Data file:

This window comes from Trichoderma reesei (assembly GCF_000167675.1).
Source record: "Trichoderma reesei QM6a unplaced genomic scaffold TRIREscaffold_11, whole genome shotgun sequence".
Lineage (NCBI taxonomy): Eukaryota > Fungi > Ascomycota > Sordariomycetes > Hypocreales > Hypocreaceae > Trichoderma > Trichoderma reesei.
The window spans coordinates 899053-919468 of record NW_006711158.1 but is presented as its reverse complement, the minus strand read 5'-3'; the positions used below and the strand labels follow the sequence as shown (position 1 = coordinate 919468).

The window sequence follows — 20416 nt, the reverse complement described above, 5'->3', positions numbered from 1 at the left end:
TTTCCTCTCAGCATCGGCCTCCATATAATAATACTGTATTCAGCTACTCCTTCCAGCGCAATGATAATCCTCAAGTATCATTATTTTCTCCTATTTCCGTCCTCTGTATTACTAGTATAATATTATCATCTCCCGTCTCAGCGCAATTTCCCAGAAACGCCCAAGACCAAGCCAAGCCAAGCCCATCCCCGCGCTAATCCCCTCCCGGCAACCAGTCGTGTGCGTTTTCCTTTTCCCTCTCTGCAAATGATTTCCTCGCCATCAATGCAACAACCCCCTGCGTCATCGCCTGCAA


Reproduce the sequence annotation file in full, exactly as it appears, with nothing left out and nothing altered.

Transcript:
This window comes from Trichoderma reesei (assembly GCF_000167675.1).
Source record: "Trichoderma reesei QM6a unplaced genomic scaffold TRIREscaffold_11, whole genome shotgun sequence".
Lineage (NCBI taxonomy): Eukaryota > Fungi > Ascomycota > Sordariomycetes > Hypocreales > Hypocreaceae > Trichoderma > Trichoderma reesei.
The window spans coordinates 899053-919468 of record NW_006711158.1 but is presented as its reverse complement, the minus strand read 5'-3'; the positions used below and the strand labels follow the sequence as shown (position 1 = coordinate 919468).

The window sequence follows — 20416 nt, the reverse complement described above, 5'->3', positions numbered from 1 at the left end:
TTTCCTCTCAGCATCGGCCTCCATATAATAATACTGTATTCAGCTACTCCTTCCAGCGCAATGATAATCCTCAAGTATCATTATTTTCTCCTATTTCCGTCCTCTGTATTACTAGTATAATATTATCATCTCCCGTCTCAGCGCAATTTCCCAGAAACGCCCAAGACCAAGCCAAGCCAAGCCCATCCCCGCGCTAATCCCCTCCCGGCAACCAGTCGTGTGCGTTTTCCTTTTCCCTCTCTGCAAATGATTTCCTCGCCATCAATGCAACAACCCCCTGCGTCATCGCCTGCAA